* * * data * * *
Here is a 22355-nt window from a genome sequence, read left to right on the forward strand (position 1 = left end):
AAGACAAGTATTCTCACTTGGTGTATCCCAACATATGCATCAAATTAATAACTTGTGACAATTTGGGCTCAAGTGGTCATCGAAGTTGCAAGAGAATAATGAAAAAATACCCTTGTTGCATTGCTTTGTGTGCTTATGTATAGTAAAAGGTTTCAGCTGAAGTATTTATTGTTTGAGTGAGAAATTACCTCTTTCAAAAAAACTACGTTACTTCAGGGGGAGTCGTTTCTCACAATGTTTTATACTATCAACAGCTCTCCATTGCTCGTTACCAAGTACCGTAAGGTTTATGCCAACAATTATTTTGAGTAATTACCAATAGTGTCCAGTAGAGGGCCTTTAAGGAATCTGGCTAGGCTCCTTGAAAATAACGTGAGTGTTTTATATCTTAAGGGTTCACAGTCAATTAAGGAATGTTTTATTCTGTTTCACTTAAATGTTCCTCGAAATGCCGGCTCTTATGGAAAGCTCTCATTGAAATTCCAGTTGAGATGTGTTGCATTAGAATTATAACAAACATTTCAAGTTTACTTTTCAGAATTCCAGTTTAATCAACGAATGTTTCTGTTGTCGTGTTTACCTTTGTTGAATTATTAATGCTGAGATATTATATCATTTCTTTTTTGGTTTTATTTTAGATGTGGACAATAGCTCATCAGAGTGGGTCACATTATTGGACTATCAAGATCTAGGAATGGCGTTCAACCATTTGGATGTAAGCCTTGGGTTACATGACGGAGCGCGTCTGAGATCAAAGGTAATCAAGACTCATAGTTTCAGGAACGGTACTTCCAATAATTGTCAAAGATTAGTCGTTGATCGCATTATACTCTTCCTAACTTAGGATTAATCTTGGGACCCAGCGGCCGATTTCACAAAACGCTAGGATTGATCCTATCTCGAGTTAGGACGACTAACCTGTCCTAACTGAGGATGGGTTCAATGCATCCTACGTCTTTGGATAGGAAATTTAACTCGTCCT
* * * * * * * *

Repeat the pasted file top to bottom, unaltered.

Here is a 22355-nt window from a genome sequence, read left to right on the forward strand (position 1 = left end):
AAGACAAGTATTCTCACTTGGTGTATCCCAACATATGCATCAAATTAATAACTTGTGACAATTTGGGCTCAAGTGGTCATCGAAGTTGCAAGAGAATAATGAAAAAATACCCTTGTTGCATTGCTTTGTGTGCTTATGTATAGTAAAAGGTTTCAGCTGAAGTATTTATTGTTTGAGTGAGAAATTACCTCTTTCAAAAAAACTACGTTACTTCAGGGGGAGTCGTTTCTCACAATGTTTTATACTATCAACAGCTCTCCATTGCTCGTTACCAAGTACCGTAAGGTTTATGCCAACAATTATTTTGAGTAATTACCAATAGTGTCCAGTAGAGGGCCTTTAAGGAATCTGGCTAGGCTCCTTGAAAATAACGTGAGTGTTTTATATCTTAAGGGTTCACAGTCAATTAAGGAATGTTTTATTCTGTTTCACTTAAATGTTCCTCGAAATGCCGGCTCTTATGGAAAGCTCTCATTGAAATTCCAGTTGAGATGTGTTGCATTAGAATTATAACAAACATTTCAAGTTTACTTTTCAGAATTCCAGTTTAATCAACGAATGTTTCTGTTGTCGTGTTTACCTTTGTTGAATTATTAATGCTGAGATATTATATCATTTCTTTTTTGGTTTTATTTTAGATGTGGACAATAGCTCATCAGAGTGGGTCACATTATTGGACTATCAAGATCTAGGAATGGCGTTCAACCATTTGGATGTAAGCCTTGGGTTACATGACGGAGCGCGTCTGAGATCAAAGGTAATCAAGACTCATAGTTTCAGGAACGGTACTTCCAATAATTGTCAAAGATTAGTCGTTGATCGCATTATACTCTTCCTAACTTAGGATTAATCTTGGGACCCAGCGGCCGATTTCACAAAACGCTAGGATTGATCCTATCTCGAGTTAGGACGACTAACCTGTCCTAACTGAGGATGGGTTCAATGCATCCTACGTCTTTGGATAGGAAATTTAACTCGTCCT